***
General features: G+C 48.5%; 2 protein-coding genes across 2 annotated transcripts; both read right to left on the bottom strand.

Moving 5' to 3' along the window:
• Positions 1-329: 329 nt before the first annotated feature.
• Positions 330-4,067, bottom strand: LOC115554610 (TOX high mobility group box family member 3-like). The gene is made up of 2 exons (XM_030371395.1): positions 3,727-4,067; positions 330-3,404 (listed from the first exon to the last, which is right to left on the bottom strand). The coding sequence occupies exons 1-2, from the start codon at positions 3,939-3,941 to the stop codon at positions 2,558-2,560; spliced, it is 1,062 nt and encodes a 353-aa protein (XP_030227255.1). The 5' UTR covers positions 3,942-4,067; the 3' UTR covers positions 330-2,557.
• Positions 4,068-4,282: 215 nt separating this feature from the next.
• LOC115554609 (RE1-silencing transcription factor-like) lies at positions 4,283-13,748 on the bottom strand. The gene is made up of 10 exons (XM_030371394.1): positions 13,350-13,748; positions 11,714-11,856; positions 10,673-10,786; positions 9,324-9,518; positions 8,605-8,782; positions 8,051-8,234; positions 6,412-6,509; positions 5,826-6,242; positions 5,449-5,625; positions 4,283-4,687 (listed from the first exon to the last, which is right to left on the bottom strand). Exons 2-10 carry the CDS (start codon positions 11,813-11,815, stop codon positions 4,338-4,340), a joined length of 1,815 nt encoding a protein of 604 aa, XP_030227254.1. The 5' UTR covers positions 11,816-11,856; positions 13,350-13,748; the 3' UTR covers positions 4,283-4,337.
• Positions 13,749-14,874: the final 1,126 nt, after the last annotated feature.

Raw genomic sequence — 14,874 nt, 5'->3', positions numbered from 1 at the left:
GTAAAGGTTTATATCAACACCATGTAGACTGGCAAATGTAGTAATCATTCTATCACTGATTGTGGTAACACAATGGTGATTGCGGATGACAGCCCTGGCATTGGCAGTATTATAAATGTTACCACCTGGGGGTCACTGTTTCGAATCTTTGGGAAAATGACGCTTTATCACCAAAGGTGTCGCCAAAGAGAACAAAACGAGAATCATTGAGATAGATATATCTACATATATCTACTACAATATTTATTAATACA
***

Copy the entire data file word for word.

General features: G+C 48.5%; 2 protein-coding genes across 2 annotated transcripts; both read right to left on the bottom strand.

Moving 5' to 3' along the window:
• Positions 1-329: 329 nt before the first annotated feature.
• Positions 330-4,067, bottom strand: LOC115554610 (TOX high mobility group box family member 3-like). The gene is made up of 2 exons (XM_030371395.1): positions 3,727-4,067; positions 330-3,404 (listed from the first exon to the last, which is right to left on the bottom strand). The coding sequence occupies exons 1-2, from the start codon at positions 3,939-3,941 to the stop codon at positions 2,558-2,560; spliced, it is 1,062 nt and encodes a 353-aa protein (XP_030227255.1). The 5' UTR covers positions 3,942-4,067; the 3' UTR covers positions 330-2,557.
• Positions 4,068-4,282: 215 nt separating this feature from the next.
• LOC115554609 (RE1-silencing transcription factor-like) lies at positions 4,283-13,748 on the bottom strand. The gene is made up of 10 exons (XM_030371394.1): positions 13,350-13,748; positions 11,714-11,856; positions 10,673-10,786; positions 9,324-9,518; positions 8,605-8,782; positions 8,051-8,234; positions 6,412-6,509; positions 5,826-6,242; positions 5,449-5,625; positions 4,283-4,687 (listed from the first exon to the last, which is right to left on the bottom strand). Exons 2-10 carry the CDS (start codon positions 11,813-11,815, stop codon positions 4,338-4,340), a joined length of 1,815 nt encoding a protein of 604 aa, XP_030227254.1. The 5' UTR covers positions 11,816-11,856; positions 13,350-13,748; the 3' UTR covers positions 4,283-4,337.
• Positions 13,749-14,874: the final 1,126 nt, after the last annotated feature.

Raw genomic sequence — 14,874 nt, 5'->3', positions numbered from 1 at the left:
GTAAAGGTTTATATCAACACCATGTAGACTGGCAAATGTAGTAATCATTCTATCACTGATTGTGGTAACACAATGGTGATTGCGGATGACAGCCCTGGCATTGGCAGTATTATAAATGTTACCACCTGGGGGTCACTGTTTCGAATCTTTGGGAAAATGACGCTTTATCACCAAAGGTGTCGCCAAAGAGAACAAAACGAGAATCATTGAGATAGATATATCTACATATATCTACTACAATATTTATTAATACA